Dennis Lamar Bunting

B Company 1966

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Dennis gave all on Hill 86.

bunting

Dear Ms. Ganzer,

I am responding to your recent posting on the 101st Airborne 327 Web site. I served with your brother, Dennis, in B Company, 2nd 327th Infantry and was with him the night he was killed on September 17, 1966. We were on a hill (Hill 86) north of Tuy Hoa and were overrun by a large enemy force, which outnumbered us 10 to 1. The attack, which occurred in the middle of the night in a driving rain storm, was a complete surprise and resulted in numerous casualties to our unit. Dennis and I were two of only nine men that attempted to defend the perimeter against a force well over 100 enemy soldiers. Prior to the soldiers attacking the hill, the VC had bombarded our position with numerous mortar rounds and other explosive devices, killing and wounding many of our men.

Our company commander, Captain Joseph Mack, had used the hill as his command post during our operations in the area. Captain Mack and his command group were all killed in the attack. A total of 10 men, including Dennis, were killed and one man died 12 days later. The rest of us were all wounded. It is a miracle that any of us survived that terrible night. I recently wrote an article about this event and have attached a copy for you. The article was published in a magazine called The First Screaming Eagles In Viet Nam. I am going to order some additional copies of the magazine, and will send you a copy, if you would like one. Dennis and I arrived in Vietnam about the same time at the end of April, 1966. I arrived about a week earlier than Dennis, so I would imagine he went to Jump School at Ft Benning, GA around the same time I did in March, 1966.

He may have also attended Advanced Infantry Training at Ft. Gordon, GA prior to that, again about the same time as I did. I did not know him in either place, as we were about a week apart in the training schedule.

We were both trained as mortar specialists, but because we did not use that particular weapon very much we were re-assigned to other platoons. I was in the 1st Rifle Platoon and Dennis was in the Weapons Platoon and was on an M60 machine gun crew.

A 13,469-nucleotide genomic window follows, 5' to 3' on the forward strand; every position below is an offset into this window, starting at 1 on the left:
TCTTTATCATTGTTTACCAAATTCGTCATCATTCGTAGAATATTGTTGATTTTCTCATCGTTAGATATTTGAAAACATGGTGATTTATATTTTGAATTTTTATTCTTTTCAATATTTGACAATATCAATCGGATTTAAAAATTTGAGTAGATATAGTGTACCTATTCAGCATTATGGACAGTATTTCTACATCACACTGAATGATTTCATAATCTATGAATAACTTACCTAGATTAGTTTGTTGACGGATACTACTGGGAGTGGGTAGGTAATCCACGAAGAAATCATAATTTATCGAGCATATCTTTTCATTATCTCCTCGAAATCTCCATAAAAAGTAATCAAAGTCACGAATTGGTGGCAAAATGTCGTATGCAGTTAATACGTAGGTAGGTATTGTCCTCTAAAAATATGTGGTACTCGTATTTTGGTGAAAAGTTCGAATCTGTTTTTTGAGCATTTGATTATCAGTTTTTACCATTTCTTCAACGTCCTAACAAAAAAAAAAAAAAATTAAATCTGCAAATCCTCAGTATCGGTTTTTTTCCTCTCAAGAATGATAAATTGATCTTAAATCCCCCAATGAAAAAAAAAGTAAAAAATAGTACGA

Since B Company operated in small platoon and squad sized units, we did not have the opportunity to get to know the men in other platoons, so I did not know Dennis very well. But I will tell you he died a hero fighting for his country, and most importantly for his fellow 101st Airborne troopers. The night he was killed was the worst experience I had during 19 months in Vietnam. As I indicated earlier, it was by the grace of God that everyone on that hill was not killed.

Recently I have attended several 101st Airborne reunions and have become re-acquainted with some of the survivors of Hill 86. I mention them in my article.

I hope this information is helpful to you. I know the loss of your brother at age 19 must have been devastating to you and your parents. I hope that your memory of him was of a patriotic young American, who believed in Honor and Country, which was and still is the motto of our unit, the 327th Infantry Regiment of the 101st Airborne Division. Dennis and I had the privilege of serving in the finest unit in the United States armed forces.

Best personal regards,
Doug Field

I have found comfort through the men that fought by your side and an understanding about the brother lost, so long ago. You will always be here with us. I would like to hear from anyone who might have known my brother, Dennis L. Bunting. KIA Sept. 17th 1966.

Charlene: [email protected]